Nebraska's offense is all about big plays when it comes to touchdowns
Lincoln, Neb. — When a Scott Frost offense is at its best, it’s moving fast and generating big plays.
Nebraska has scored 12 offensive touchdowns and two field goals through three games, and seven of those 14 possessions featured plays between 30 and 75 yards.
There also have been plays of 60 and 61 yards on series that ended in a missed field goal or turnover.
“Generating big plays, whether it’s a run up the middle or a deep pass, helps our offense flow and helps us get into that tempo even more, helps us feel we have the defense on their heels,” quarterback Adrian Martinez said Monday. “With that being said, I don’t think we need it to have a long drive and score a touchdown. I do think having big plays, chunk plays, help.”
The Cornhuskers (2-1), who open Big Ten play Saturday night at Illinois (2-1), lead the Big Ten and are tied for sixth nationally with seven plays of at least 40 yards. Their four plays of 60 or longer is first in the conference and tied for second in the nation behind Oklahoma State’s five.
On the flip side, Nebraska has had 15 non-touchdown possessions that failed to net 10 yards, but only three of those came in the 44-8 win over Northern Illinois this past weekend.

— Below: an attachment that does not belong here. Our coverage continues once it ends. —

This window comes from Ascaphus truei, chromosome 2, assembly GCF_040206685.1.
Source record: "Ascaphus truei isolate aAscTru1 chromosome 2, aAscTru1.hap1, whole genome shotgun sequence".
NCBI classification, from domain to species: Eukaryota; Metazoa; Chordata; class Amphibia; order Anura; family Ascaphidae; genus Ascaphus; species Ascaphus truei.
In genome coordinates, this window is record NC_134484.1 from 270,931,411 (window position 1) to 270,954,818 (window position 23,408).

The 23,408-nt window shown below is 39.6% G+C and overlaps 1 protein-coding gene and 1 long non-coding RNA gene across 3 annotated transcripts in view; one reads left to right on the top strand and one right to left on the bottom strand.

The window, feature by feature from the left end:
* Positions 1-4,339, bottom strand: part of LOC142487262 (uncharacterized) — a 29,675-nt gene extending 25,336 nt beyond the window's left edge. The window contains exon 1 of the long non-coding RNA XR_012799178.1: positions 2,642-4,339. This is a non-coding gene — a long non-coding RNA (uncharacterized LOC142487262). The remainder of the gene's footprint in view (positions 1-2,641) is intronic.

“We can still play a lot better on offense,” Frost said. “We left some points on the table, we left some plays on the table. I think we were more efficient. We still lack a little bit of execution more often than I would have liked to.”
Of the 12 TD drives, four lasted 39 seconds or less and two others took less than 2 minutes.
Not surprisingly, the Huskers’ average time of possession of 25 minutes, 44 seconds, is second-to-last in the Big Ten and 122nd nationally.
“We want to be an explosive and fast offense,” offensive lineman Matt Farniok said. “What that means is we’re going to score fast, so our defense is going to take a little more workload. We’re trying to score as fast as possible unless it’s an end-of-game situation.”
Linebacker and co-captain Mohamed Barry said he takes it as a challenge for the defense to be forced to spend so much time on the field. The defense has held up well, with the exception of the fourth quarter in a 34-31 overtime loss at Colorado.
Nebraska is allowing just 2.18 yards per carry and a respectable 4.74 yards per play even though it has been on the field for 238 snaps — most in the Big Ten and fifth-most in the country. The Huskers also have nine takeaways, most in the conference.
“It doesn’t matter how many times we’re on the field. We want to be the best defense,” Barry said. “That’s what we were harping on all summer. We’re not just a defense that relies on their offense. We’ve got so many good players now that we can make that happen.”